Whereas Twin Solitude was about self-reflection, New Ways is about engaging and changing, touching and being touched. Its a physical record, with louder and tighter grooves, and the rawest lyrics the musician has ever recorded tenderness and violence, sex and rebirth, Plato and Julie Delpy. What mattered most was the feel of each the groove, the distance between the kick and the snare.If it didn't feel right, we'd do another take, or switch from piano to guitar, or change the drum sound, Vollebekk says. 10 different tracks for 10 states of motion, each with its own pulse. There's the heat of the night and the cool blue of morning, hints of Prince and Bill Withers. Only when everything was finally over when the mixes were perfect, and the masters cued up did Vollebekk really understand what he had made. Now I knew what was going to happen, he remembers. The moments didn't feel fleeting they felt eternal, almost fated. The songs spoke to me differently, but they hadn't changed. I just heard them in New Ways.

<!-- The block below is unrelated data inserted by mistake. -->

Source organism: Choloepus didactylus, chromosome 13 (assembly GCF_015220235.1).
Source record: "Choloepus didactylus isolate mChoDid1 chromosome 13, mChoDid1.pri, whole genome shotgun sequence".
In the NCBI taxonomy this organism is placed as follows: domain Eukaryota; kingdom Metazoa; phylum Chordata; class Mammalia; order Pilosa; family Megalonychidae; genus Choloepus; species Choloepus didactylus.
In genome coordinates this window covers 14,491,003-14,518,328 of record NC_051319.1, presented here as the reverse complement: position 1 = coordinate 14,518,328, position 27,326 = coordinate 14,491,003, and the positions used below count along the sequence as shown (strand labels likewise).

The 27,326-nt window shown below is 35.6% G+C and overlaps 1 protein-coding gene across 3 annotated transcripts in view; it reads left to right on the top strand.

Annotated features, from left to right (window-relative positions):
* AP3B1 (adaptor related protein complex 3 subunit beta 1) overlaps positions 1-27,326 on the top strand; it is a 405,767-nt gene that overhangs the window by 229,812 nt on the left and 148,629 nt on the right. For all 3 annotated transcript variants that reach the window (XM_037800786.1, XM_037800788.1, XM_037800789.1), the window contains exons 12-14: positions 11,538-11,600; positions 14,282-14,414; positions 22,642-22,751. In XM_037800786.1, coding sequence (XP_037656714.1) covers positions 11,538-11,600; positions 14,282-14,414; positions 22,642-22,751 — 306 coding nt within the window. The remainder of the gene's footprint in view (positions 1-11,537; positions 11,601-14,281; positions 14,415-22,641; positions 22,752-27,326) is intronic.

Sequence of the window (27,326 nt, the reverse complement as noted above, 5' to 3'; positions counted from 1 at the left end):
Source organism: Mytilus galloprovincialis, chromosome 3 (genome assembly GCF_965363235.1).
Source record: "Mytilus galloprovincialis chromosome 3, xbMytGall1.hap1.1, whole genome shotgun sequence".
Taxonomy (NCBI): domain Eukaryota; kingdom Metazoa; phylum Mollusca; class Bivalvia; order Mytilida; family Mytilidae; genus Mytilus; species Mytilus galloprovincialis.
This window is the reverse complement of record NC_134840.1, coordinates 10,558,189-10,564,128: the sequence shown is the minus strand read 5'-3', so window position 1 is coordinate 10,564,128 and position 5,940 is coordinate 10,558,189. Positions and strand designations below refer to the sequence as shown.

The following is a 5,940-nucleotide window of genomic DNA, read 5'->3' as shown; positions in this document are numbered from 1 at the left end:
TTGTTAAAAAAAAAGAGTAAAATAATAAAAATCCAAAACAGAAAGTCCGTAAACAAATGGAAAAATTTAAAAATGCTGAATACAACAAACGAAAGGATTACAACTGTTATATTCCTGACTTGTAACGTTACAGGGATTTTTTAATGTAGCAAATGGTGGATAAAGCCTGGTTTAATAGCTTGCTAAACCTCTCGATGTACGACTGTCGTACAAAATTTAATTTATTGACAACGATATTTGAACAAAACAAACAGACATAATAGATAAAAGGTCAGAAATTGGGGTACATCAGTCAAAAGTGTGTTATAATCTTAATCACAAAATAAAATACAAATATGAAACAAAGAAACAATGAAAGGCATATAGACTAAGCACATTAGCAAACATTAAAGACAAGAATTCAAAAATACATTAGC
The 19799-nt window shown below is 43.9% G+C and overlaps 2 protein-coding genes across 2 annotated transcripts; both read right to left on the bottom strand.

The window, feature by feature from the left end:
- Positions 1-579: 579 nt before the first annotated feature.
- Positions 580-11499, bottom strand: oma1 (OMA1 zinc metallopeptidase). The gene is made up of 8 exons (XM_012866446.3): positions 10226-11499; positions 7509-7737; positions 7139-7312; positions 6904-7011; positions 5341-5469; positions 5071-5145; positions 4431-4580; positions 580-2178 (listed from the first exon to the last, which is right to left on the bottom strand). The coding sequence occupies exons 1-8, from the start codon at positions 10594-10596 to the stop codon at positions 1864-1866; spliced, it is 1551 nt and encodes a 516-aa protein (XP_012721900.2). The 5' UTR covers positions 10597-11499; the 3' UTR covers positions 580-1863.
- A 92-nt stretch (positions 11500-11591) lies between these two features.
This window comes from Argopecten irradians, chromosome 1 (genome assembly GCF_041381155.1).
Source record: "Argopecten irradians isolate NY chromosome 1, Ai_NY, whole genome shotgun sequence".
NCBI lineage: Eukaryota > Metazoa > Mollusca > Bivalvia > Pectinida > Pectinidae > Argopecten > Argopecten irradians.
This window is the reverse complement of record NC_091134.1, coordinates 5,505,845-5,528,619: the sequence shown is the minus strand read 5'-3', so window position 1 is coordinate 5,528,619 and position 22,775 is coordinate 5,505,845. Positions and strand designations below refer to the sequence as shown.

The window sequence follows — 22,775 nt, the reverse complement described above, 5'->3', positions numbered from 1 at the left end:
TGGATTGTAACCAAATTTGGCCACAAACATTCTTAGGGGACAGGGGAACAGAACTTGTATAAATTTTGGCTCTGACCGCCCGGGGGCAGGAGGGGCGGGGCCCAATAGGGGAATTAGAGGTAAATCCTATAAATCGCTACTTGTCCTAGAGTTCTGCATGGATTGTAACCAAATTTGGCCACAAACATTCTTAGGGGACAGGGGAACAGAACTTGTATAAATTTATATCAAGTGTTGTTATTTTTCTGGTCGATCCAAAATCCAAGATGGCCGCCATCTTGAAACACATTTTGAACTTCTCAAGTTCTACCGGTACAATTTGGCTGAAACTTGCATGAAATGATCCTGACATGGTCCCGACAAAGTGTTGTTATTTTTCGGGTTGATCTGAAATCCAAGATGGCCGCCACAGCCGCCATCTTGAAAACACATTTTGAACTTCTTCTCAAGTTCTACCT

The latest chapter in the highly acclaimed Bob Dylan Bootleg Series revisits Dylan's pivotal musical journeys to Nashville, from 1967 to 1969, focusing on previously unavailable recordings made with Johnny Cash and unreleased tracks from the John Wesley Harding, Nashville Skyline, and Self Portrait sessions. Disc 1 finds Dylan in Columbia's Studio A in Nashville recording alternate versions of compositions written for John Wesley Harding (October 17 and November 6, 1967) and Nashville Skyline (February 13-14, 1969) while introducing a new song "Western Road" (a Nashville Skyline outtake). Discs 2 and 3 are centered around Dylan's collaborations with American music icon Johnny Cash including the much sought-after Columbia Studio A sessions and on-stage performances at the Ryman Auditorium (May 1, 1969) for the recording of the premiere episode of The Johnny Cash Show (originally broadcast on ABC-TV on June 7, 1969). Disc 3 closes with tracks recorded on May 17, 1970 with Grammy Award-winning bluegrass banjo legend Earl Scruggs for the PBS television special, "Earl Scruggs: His Family and Friends" (originally aired January 1971).